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DEPARTMENT OF STATE 1. Mission
The Department of State, under the direction of the President, conducts the correspondence with the public ministers and the consuls of the United States and with the representatives of foreign powers accredited to the United States, and is charged with the negotiations of whatever character relating to the foreign affairs of the United States. It is also the medium of correspondence between the President and the chief executives of the several states of the United State, and has the custody of the great seal ? of the United States, which is affixed to all executive proclamations, to various commissions, and to warrants for the extradition of fugitives from justice. The department has custody of the treaties made with foreign states, and of the laws of the United States, and publishes the laws and resolutions of Congress, amendments to the Constitution, and proclamations declaring the admission of new states into the Union. grants and issues passports and exequaturs to foreign consuls in the United States.
Before the formation of the Union, several of the colonies had agents in England. They were called “friends of American liberty." To them was sent the loyal address, adopted by the Continental Congress in 1774, for presentation to the King, asking him to recall unjust and oppressive measures. The efforts of the American agents, among whom were Benjamin Franklin and Arthur Lee, having failed, the Congress had to choose its next course of action in the drift toward revolution. An important means of rebellion was provided in the selection, November 29, 1775, of a Committee of Secret Correspondence, with Benjamin Franklin as chairman, and Benjamin Harrison, Thomas Jefferson, John Dickinson, and John Jay as members. This was really a Committee of Foreign Affairs. It got in touch with Arthur Lee, who was instructed to communicate with the French Minister of Foreign Affairs, and thus was found the way to the French alliance. The title of the committee, which by 1777 had lost its importance, was changed to "Committee of Foreign Affairs" on April 17th of that year. This, too, sank into near oblivion, and in August 10, 1781, a Department of Foreign Affairs was organized. The "Secretary to the United States for Foreign Affairs” in 1783 had a salary of $4,000 per annum, while Franklin, Adams, Jay, Jefferson, and Laurens, as ministers plenipotentiary abroad, received more than $11,000. The new government under the Constitution assembled in New York early in April, 1789. After Washington had been elected President and John Adams Vice President, the business of providing executive departments was taken up, and the first one considered was a Department for 34. Contract; Signing and Reducing to Writing
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any person proposed for transfer must have received absolute appointment and must have actually served for at least six months next preceding transfer. 38. Voluntary Service Not Acceptable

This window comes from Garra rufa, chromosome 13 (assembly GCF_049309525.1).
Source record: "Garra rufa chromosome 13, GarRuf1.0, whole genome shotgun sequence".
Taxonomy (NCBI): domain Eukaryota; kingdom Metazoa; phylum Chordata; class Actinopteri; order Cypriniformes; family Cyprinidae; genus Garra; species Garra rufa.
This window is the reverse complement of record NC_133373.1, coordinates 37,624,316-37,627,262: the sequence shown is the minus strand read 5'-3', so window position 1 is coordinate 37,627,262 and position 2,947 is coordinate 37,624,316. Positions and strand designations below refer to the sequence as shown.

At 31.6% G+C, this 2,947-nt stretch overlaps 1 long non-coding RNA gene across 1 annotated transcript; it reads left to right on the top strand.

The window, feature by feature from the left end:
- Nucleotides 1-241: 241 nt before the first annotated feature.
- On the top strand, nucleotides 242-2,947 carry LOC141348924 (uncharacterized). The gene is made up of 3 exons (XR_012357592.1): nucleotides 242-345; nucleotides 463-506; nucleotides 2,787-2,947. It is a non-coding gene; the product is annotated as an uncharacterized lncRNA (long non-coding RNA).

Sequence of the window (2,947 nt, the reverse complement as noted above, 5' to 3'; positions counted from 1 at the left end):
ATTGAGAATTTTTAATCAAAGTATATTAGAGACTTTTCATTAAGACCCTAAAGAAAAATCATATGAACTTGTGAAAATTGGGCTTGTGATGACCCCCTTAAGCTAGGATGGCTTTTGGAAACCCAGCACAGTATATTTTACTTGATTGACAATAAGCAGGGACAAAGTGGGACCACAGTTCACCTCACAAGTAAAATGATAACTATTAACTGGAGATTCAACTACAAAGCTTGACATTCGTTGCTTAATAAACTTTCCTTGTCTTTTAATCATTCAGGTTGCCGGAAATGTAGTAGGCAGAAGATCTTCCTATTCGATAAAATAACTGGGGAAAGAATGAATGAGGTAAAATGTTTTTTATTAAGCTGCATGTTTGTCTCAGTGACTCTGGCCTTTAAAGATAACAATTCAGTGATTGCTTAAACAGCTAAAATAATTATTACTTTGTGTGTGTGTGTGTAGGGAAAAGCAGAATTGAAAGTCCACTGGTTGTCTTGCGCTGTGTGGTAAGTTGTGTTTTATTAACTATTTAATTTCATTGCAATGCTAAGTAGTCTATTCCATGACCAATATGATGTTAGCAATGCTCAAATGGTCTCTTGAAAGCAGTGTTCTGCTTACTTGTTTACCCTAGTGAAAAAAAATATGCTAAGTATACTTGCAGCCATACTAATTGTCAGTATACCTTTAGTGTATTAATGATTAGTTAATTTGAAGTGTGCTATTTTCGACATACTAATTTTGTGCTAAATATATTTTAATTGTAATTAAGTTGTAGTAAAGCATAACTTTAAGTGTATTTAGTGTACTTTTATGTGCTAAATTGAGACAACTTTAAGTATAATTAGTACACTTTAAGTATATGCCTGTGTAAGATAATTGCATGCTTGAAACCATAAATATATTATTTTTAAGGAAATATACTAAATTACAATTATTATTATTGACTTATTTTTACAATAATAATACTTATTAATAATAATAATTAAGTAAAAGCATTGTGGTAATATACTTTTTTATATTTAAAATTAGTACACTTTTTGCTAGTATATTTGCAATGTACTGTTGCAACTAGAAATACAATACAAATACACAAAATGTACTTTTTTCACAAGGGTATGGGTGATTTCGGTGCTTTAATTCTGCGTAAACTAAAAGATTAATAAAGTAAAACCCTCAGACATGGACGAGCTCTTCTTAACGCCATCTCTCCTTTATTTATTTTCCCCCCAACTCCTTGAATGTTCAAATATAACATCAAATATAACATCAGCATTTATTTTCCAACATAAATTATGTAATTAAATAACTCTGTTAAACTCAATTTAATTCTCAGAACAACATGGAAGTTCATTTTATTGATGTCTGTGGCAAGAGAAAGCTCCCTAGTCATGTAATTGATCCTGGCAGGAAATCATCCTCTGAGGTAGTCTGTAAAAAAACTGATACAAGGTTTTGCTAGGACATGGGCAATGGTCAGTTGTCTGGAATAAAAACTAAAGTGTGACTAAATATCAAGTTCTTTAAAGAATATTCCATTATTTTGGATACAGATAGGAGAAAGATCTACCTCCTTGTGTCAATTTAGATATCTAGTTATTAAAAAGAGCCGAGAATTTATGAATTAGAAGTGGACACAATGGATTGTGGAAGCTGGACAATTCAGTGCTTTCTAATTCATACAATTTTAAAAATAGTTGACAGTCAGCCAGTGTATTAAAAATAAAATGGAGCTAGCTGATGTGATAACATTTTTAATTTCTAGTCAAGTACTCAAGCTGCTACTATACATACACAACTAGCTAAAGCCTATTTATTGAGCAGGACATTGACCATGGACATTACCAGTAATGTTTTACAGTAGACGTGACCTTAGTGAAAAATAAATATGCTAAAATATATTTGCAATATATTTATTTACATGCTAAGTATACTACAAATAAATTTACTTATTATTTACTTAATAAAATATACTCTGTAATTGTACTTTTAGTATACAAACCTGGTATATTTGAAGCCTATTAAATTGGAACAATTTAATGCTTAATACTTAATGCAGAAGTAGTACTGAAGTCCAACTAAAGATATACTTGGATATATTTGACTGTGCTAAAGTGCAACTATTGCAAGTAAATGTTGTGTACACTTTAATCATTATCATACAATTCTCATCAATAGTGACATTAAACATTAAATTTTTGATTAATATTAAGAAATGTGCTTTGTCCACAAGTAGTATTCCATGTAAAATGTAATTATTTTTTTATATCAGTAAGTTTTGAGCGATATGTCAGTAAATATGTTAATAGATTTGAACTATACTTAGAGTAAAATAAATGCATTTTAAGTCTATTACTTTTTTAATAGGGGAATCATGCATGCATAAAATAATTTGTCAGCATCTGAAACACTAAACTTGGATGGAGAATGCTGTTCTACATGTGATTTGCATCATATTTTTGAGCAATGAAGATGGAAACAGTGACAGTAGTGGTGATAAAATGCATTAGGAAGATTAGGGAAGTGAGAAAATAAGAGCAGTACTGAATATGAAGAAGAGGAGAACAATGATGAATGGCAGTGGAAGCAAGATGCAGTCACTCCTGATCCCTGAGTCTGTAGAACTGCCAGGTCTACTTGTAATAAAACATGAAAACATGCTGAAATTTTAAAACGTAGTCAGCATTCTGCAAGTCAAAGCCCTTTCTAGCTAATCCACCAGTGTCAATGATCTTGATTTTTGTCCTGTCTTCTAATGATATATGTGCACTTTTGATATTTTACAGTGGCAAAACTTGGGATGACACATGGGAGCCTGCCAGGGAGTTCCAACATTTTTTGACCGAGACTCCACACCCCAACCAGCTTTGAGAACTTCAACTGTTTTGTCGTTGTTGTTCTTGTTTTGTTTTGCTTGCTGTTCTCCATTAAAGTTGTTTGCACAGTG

No department or officer of the United States may accept voluntary service for the government or engage service in excess of that authorized by law, except in case of sudden emergency involving loss of human life or destruction of prop
39. Attorney Disqualified to Act as Notary
A notary appointed in one of the states is not authorized to certify in his official capacity to an instrument filed by him in one of the departments as attorney for the party to whom he has administered the oath; and when such an instrument is in opposition to an application for registration of a trade-mark, a demurrer thereto on such ground will be sustained, and the opposition dismissed. 57 40. Budget Officer
A budget officer for each department and establishment is required to be designated by the head of such department or establishment.58 41. Bureau of the Budget; Information for
Under regulations prescribed by the President, (1) every department and establishment must furnish the Bureau of the Budget such information as the bureau may from time to time require, and (2) the personnel of the Bureau of the Budget, when duly authorized, has access to, and the right to examine, any books, documents, papers, or records of any such department or establishment for the purpose of securing information for the preparation of the budget.59 42. Comptroller General; Information for
All departments and establishments are required to furnish the Comptroller General such information regarding the powers, duties, activities, organization, financial transactions, and methods of business of their respective offices as he may from time to time require, and the Comptioller General is authorized to have access to obtain such information.60 43. Copies of Departmental Records; Evidence
Copies of any books, records, papers, or documents in any of the executive departments authenticated under the seals of such departments, respectively, are admissible in evidence equally with the originals thereof.61 This does not include every paper on file but only such as were made by an officer or agent of the government in the course of his official duty. 62
56 Act May 1, 1884 (23 Stat. 17).
57 Hall's Safe Co. v. Herring-Hall-Marvin Safe Co., 31 App. D. C. 498. See Code D. C. $ 555 (31 Stat. 1279, c. 854, and 34 Stat. 6:22).
58 Act June 10, 1921, $ 214 (42 Stat. 23 (Comp. St. Ann. Supp. 1923, $ 40044h]).